According to Guinness World Records, the world's fastest window cleaner is Jason Hughey of South Ockendon, Essex, England, who cleaned three standard 45-inch x 45-inch office windows set in a frame in 9.24 seconds at the National Exhibition Centre in Birmingham in March 2005. He used an 11.8-inch squeegee and 2.4 gallons of water.
Many window cleaning businesses are claiming that laws are about to come into force due to European Directive 2001/45/EC that will make ladders illegal for window cleaners, forcing a change to WFP systems. However, the government denies this stipulation, as ladder use for window cleaning is "low risk and short duration" :
To clarify the situation HSE is not attempting to ban ladders or stepladders, but ladders should not be the automatic first choice of access. They should only be used after a suitable assessment of the alternatives and the prevailing site conditions. The selection process for access equipment is coming under increasing scrutiny at HSE inspections. This guidance clarifies that for short duration work like window cleaning, provided a number of well-recognised precautions are taken, ladders will remain a common tool for many jobs.
4.2.2. The feet of portable ladders must be prevented from slipping during use by securing the stiles at or near their upper or lower ends, by any anti-slip device or by any other arrangement of equivalent effectiveness. Ladders used for access must be long enough to protrude sufficiently beyond the access platform, unless other measures have been taken to ensure a firm handhold. Interlocking ladders and extension ladders must be used so that the different sections are prevented from moving relative to one another. Mobile ladders must be prevented from moving before they are stepped on.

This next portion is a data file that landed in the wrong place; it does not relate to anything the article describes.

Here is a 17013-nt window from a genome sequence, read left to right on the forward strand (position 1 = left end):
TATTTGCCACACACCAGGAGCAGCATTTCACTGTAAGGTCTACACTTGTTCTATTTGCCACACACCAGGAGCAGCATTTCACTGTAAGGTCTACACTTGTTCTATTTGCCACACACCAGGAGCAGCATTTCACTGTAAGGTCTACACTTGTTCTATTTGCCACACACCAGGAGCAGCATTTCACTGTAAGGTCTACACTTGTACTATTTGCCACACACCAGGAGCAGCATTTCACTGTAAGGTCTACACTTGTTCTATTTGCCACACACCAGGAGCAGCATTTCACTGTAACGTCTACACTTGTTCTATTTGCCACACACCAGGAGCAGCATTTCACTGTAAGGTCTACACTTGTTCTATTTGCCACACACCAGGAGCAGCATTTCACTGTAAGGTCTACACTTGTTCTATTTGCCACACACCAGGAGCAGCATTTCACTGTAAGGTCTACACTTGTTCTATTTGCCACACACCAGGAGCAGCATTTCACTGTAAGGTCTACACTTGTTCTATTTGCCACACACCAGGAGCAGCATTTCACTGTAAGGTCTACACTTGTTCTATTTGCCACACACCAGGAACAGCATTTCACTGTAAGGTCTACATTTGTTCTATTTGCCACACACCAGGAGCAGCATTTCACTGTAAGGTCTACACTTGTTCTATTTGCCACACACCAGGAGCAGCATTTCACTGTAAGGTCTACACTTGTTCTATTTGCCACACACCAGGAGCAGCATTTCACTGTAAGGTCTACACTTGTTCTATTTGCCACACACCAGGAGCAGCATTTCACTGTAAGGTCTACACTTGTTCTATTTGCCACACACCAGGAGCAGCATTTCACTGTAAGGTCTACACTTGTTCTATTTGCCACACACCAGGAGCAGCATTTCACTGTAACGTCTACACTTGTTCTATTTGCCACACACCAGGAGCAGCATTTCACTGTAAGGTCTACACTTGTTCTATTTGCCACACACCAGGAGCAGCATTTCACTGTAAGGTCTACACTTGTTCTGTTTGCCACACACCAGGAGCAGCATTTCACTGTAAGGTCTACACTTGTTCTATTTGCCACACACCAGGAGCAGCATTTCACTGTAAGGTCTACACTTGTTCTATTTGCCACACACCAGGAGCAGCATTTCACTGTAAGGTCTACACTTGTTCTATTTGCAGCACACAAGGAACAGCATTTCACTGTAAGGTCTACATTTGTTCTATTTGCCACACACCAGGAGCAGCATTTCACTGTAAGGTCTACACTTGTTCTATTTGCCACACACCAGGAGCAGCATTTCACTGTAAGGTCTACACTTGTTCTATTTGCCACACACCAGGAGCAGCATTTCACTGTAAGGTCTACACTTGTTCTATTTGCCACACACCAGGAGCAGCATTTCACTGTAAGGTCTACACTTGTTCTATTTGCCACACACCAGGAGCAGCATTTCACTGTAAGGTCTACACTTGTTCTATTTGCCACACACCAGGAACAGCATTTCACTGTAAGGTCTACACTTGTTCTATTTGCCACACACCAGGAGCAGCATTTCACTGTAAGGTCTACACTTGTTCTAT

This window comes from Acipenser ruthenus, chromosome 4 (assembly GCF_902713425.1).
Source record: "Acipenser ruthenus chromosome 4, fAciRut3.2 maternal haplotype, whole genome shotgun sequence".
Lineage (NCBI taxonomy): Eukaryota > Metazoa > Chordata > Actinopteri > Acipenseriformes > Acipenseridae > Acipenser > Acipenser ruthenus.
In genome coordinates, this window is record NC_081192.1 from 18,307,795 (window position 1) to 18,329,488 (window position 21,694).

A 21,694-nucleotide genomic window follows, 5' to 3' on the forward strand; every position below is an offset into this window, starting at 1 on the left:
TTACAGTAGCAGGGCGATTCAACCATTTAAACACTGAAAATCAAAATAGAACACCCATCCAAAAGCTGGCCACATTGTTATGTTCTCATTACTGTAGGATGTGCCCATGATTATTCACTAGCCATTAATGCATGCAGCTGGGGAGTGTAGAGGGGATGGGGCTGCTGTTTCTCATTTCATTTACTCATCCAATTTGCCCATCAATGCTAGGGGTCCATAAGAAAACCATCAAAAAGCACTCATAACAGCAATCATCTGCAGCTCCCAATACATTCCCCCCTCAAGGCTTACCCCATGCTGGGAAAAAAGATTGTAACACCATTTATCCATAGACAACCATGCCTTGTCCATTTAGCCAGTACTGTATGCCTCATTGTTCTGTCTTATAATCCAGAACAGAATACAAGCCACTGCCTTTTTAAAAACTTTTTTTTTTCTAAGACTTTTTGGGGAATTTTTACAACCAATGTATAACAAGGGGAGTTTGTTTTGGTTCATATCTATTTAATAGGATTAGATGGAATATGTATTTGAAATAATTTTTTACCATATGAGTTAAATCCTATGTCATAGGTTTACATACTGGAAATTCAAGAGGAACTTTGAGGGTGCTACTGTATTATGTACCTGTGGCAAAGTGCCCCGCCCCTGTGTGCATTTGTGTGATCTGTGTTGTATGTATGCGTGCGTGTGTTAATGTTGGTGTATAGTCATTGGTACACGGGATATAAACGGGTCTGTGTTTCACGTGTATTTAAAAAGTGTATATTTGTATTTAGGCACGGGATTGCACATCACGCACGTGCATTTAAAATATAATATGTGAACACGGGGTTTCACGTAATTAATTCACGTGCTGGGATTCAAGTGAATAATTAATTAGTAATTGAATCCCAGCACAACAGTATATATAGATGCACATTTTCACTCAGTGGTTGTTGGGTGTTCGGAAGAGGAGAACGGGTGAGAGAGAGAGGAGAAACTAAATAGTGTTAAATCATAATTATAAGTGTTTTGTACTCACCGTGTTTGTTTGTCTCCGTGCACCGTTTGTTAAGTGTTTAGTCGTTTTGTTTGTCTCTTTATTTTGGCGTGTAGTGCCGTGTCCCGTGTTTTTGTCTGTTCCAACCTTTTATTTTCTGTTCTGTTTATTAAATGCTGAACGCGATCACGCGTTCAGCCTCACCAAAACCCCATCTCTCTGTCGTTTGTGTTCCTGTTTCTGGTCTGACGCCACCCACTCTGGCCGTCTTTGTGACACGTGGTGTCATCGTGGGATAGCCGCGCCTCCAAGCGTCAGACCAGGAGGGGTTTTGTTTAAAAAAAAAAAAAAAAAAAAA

The HSE favours the use of scaffold towers, i.e. temporary workstations, for window cleaning but acknowledges this is rather awkward,
"For some jobs, a mobile elevating work platform will be the best option. However, for many jobs, especially on domestic and small commercial buildings, risk assessment will demonstrate that because of the short duration of the work and features on the building that cannot be altered, ladders are the only realistic option."
Though hailed as safer than ladders, the Health and Safety Executive acknowledges that WFP systems spill lots of water which either the window cleaner or their client could slip on.
Scottish window cleaners formed the Scottish Licensed Window Cleaners Network (SLWCN) - however, this was applicable to Scotland, not England or Wales. Therefore, in 2006, after discussion between some window cleaners in Southampton, England, they formed the Association of Window Cleaners (AWC) - known as the Institute of Exterior Cleaning
In the USA and though out the world the International Window Cleaning Association, (IWCA) , addresses safety and other issues that face the window cleaning industry. The IWCA was formed in Lubbock, Texas, USA in 1989 and as of 2006 had more than 650 member companies in over 25 countries. Through distribution of the I 14 Window Cleaning Safety Standard and its Safety and Training Program, the IWCA has endeavoured to raise safety awareness and decrease accidents and injuries.
The National Window Cleaning Directory NWCD was founded in 2003 to meet the needs of window cleaning professionals requiring inexpensive marketing and networking opportunities. It is home to the NWCD Forums which is a popular on-line destination for window cleaners.
In 2008 The Master Guild of Window Cleaners was setup in the UK with the aim of making membership affordable to window cleaners worldwide. Among the aims of the guild is to raise standards within the window cleaning industry, furnish new cleaning techniques to all window cleaners and supply information on water fed poles.